The simplest things in life can have some of the greatest impacts.
Mornings are never easy – especially when you’re feeling a little under the weather and you’re moving your life into a new home. Today was no exception. I hit snooze four times this morning (I need my beauty sleep) and, when I finally did get out of bed, I threw on my clothes and left the house. It’s a Friday, after all.
I was sniffling and wishing I’d remembered my decongestants this morning as the pressure in my sinuses built walking in the cold. I was yawning and dragging my feet a little. As I walked into my office, I spotted a little something on my desk. Something that shouldn’t be there. A card.
I am not the smartest person out there. I don’t have all the answers. I certainly don’t know it all, I can’t do it all and I sure as heck won’t pretend to. I’m not the prettiest, funniest or best dressed (OK, sometimes I’m the best dressed). I am not perfect. I am not the best. But I will be imperfect with a smile on my face, and I will be enthusiastic and engaged while I look for those answers and learn how to do whatever it is I need to do.
It’s been almost two weeks since I found out I was losing my job. When the news came down, I smiled at my manager and told her it was OK. She remarked that I was taking it well. (I assured her I’d cry later.) She went on to say that she’d never worked with anyone who was so unfazed by taking on new challenges and learning new things. It was the greatest compliment I’ve ever received, and it took the sting out of the situation for a moment. I only have two Fridays left.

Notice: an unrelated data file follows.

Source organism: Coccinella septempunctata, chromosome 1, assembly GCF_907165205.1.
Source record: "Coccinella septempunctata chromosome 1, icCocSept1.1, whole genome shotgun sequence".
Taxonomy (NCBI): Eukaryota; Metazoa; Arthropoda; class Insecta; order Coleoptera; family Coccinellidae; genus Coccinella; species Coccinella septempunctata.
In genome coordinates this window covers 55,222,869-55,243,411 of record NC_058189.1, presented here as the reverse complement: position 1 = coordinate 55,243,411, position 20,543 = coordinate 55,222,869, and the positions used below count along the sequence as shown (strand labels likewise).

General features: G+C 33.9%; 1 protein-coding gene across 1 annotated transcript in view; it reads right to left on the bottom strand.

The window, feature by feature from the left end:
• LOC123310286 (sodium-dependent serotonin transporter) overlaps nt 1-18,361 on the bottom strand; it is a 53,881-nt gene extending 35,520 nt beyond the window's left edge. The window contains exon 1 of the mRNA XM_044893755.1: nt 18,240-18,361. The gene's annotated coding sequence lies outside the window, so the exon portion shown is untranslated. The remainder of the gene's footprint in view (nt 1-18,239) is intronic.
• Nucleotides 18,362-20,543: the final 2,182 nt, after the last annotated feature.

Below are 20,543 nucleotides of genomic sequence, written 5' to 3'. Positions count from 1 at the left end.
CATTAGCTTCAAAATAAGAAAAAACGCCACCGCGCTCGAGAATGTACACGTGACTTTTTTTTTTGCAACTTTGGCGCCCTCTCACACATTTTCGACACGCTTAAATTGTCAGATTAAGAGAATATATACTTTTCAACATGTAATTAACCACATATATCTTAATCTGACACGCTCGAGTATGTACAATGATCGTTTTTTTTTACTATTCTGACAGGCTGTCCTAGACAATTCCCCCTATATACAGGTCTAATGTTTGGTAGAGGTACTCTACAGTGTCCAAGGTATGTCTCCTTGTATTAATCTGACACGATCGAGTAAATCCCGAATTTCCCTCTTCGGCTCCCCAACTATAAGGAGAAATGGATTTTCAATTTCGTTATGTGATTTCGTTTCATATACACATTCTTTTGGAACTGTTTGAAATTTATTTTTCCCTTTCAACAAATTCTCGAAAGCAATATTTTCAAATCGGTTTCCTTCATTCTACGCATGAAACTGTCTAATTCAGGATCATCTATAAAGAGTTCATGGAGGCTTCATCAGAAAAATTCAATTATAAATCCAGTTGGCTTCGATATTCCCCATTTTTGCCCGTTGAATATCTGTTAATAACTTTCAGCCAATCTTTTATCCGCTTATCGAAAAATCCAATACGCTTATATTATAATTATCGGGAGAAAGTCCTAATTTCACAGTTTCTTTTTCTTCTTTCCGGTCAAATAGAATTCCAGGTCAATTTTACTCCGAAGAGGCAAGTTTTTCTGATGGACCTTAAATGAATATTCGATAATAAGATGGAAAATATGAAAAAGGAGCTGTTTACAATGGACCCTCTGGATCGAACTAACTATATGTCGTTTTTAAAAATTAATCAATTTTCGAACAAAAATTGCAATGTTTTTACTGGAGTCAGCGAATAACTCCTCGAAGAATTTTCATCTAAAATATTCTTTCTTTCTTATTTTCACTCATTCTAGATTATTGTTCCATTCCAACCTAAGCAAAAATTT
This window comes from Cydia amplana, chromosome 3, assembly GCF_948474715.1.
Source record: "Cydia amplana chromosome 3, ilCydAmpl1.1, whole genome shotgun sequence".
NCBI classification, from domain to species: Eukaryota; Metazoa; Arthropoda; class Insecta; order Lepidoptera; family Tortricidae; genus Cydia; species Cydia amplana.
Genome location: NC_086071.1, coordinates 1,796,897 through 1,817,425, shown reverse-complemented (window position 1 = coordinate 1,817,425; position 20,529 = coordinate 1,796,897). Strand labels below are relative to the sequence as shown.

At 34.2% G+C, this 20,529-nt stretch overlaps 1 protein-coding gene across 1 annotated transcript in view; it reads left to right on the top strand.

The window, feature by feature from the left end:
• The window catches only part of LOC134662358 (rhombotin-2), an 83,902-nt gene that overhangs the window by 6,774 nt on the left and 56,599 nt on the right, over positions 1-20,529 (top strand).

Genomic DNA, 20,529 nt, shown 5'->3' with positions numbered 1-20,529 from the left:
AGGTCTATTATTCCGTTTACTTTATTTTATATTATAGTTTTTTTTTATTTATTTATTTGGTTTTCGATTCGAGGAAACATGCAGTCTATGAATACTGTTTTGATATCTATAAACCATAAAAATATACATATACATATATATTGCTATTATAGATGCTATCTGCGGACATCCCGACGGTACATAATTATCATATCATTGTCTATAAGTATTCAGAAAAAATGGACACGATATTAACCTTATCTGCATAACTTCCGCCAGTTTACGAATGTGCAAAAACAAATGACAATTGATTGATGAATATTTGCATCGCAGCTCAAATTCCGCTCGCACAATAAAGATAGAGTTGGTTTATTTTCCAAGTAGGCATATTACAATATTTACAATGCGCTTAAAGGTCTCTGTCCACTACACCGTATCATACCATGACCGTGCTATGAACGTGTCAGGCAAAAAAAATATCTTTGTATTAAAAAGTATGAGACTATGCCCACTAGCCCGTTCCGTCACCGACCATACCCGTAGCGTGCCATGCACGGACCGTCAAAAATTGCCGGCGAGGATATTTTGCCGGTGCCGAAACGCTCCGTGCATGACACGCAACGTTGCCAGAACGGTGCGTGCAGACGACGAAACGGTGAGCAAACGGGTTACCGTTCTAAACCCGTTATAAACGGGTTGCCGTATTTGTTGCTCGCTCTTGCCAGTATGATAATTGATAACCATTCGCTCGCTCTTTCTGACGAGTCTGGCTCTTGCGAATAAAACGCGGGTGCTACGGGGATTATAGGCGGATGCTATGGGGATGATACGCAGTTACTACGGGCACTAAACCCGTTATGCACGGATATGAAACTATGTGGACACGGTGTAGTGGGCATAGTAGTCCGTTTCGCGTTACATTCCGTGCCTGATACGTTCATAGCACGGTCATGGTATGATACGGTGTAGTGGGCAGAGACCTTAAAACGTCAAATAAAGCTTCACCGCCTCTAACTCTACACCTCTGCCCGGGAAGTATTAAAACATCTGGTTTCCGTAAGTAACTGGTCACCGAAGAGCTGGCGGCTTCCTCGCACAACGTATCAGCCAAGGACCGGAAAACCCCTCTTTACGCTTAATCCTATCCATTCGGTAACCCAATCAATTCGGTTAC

I’d be lying if I said I’m not sad because I really love what I do. I like the work, I’m fascinated by the departments I work within, and I’m inspired by the men and women around me. It’s easy to have a great attitude when you enjoy what you’re doing. It hasn’t been particularly easy to maintain my usual bubbly, upbeat attitude knowing that I’m leaving.
I am a lot of things. There are a lot of things I’m not. I might not know it all or have it all, but I will not have a shitty attitude. If I leave nothing else behind, I want it to be a legacy of happy-legs dances, smiles and kind words. That’s what’s important.
It’s not easy knowing that I don’t know what’s next.
But you can bet your ass I’ll be doing a happy dance when I do figure that out.